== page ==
This easy oven-baked rice pudding is made from uncooked rice, whole milk, and sugar, flavoured with cardamom and vanilla bean. It’s baked in the oven instead of cooking it on the stove, for an easy hands off approach to rice pudding, served with a quick rhubarb jam.
Rice pudding is considered a very old-fashioned recipe. There are a few variations in the ingredients and the cooking methods that allow for some wiggle room, which is probably why rice pudding has withstood the test of time. At some point, rice pudding was so trendy in my city that there were rice pudding shops that were opening up in the downtown core. They would scoop rice pudding the way ice cream parlour’s scoop ice cream. It was a thing!
Everybody knows what goes into rice pudding, namely rice, milk, and sugar. Old-fashioned rice puddings often include raisins or currants. They plump up as the rice pudding thickens, turning what can be sad, shrivelled old grapes into plump little morsels. Yum! Though the ingredient list is seemingly simple, there is room for a ton of variation.
- The rice can be either cooked or uncooked, and it can be short to medium grain, like Calrose, Arborio, or sushi types of rice, or it can be long grain, like basmati or fragrant jasmine rice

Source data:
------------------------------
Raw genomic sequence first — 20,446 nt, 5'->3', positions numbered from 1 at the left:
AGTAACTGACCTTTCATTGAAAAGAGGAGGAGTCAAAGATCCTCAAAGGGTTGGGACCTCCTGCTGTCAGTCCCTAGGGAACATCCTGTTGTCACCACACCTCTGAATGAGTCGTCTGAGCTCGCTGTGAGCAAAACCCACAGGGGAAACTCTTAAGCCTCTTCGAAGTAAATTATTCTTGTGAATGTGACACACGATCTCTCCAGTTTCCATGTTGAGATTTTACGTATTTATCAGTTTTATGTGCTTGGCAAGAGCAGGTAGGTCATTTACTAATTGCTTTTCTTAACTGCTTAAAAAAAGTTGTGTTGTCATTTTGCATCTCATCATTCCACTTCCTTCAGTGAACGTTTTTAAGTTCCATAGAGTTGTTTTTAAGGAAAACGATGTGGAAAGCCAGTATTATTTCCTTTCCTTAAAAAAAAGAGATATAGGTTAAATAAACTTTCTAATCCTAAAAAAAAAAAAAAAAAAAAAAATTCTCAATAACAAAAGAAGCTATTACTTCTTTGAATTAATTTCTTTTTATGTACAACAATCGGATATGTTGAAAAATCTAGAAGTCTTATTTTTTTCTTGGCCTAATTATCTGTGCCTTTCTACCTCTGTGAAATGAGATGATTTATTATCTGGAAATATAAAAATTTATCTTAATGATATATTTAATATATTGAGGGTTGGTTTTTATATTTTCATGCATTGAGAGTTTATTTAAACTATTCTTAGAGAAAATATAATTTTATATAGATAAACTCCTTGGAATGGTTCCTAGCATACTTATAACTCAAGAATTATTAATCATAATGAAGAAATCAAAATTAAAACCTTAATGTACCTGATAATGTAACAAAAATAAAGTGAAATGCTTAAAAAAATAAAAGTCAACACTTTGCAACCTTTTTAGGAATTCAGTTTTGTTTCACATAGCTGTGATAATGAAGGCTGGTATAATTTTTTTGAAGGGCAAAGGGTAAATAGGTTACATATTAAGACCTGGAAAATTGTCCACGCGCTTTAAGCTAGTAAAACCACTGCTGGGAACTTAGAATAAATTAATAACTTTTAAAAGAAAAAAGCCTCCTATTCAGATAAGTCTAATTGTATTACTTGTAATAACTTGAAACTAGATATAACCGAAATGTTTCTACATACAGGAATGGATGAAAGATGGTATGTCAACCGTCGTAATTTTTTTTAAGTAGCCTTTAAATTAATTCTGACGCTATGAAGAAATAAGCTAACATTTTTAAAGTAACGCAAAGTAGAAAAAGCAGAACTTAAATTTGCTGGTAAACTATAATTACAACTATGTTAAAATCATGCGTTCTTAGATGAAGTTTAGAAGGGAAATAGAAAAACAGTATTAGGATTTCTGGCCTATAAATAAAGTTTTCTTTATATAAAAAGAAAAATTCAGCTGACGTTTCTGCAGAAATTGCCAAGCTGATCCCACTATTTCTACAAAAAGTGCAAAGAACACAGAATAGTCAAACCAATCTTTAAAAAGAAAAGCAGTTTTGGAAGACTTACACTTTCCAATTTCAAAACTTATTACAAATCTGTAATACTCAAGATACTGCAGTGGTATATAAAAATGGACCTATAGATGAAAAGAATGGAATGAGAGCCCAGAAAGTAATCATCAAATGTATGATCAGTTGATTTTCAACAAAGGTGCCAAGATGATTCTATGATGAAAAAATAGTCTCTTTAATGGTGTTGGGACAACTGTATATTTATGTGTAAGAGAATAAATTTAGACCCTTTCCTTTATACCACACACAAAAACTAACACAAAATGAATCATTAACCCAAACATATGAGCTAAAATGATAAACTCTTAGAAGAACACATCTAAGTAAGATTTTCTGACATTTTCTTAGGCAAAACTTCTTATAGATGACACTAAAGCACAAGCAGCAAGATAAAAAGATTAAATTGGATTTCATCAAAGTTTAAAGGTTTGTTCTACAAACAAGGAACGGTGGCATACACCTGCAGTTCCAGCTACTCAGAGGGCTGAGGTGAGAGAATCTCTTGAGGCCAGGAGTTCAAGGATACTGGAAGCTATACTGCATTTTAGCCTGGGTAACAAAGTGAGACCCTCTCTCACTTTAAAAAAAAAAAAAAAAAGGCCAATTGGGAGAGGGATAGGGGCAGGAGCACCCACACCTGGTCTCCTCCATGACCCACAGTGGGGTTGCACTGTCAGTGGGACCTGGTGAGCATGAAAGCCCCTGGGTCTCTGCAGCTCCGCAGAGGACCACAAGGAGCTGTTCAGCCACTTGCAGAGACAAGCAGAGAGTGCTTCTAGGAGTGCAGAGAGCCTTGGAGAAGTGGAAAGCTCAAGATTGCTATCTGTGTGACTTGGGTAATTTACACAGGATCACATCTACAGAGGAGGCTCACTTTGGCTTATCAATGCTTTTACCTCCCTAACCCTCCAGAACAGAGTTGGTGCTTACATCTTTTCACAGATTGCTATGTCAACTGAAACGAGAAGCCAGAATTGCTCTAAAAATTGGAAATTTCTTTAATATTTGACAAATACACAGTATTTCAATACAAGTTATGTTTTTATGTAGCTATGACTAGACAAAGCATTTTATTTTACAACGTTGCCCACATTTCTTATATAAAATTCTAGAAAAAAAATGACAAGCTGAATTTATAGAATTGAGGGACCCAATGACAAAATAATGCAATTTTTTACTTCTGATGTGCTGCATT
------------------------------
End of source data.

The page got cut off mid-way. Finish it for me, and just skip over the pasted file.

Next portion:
- The milk can be any milk, whether that be skim milk or whole milk, some will go so far as a combination of cream and milk to up the fat content, leading to a creamier pudding. Even a non-dairy milk alternative would work. Try coconut milk, for example!
- The sugar can range from white sugar, to alternative sugars like maple syrup, honey, etc.
Some rice puddings may include a few egg yolks. That will give your rice pudding a more unctuous texture, a more golden colour, and the yolks will help thicken the pudding, just like yolks help thicken pastry cream and curd. I used this technique for the homemade tapioca pudding.
The rice you use will dictate how much milk you need. If you’re making a batch of rice pudding from leftover rice, you hardly need any milk. Equal parts of milk to cooked rice works great.
On the other hand, if you’re making a batch from uncooked rice, you’ll have to use a lot more liquid to cook the rice, double or triple the volume in fact. If you’re making rice pudding from uncooked brown rice, it could even take you four or five times the liquid.
Unlike the golden milk rice pudding that is cooked on the stove from leftover cooked short-grain Calrose rice, the recipe below is for oven-baked rice pudding made from uncooked Arborio rice. It’s flavoured with vanilla bean, but a suitable substitute would be vanilla bean paste or even vanilla extract, and also crushed cardamom seeds, which add so much flavour.
Some will start baked rice pudding on the stove, briefly, just long enough to dissolve the sugar and to heat the mixture through before popping the pan in the oven to gently simmer and cook the rice. I find that extra step on the stove is tedious and it doesn’t seem necessary. I stir the rice pudding periodically as it bakes so that it doesn’t all stick to the bottom. That’s it!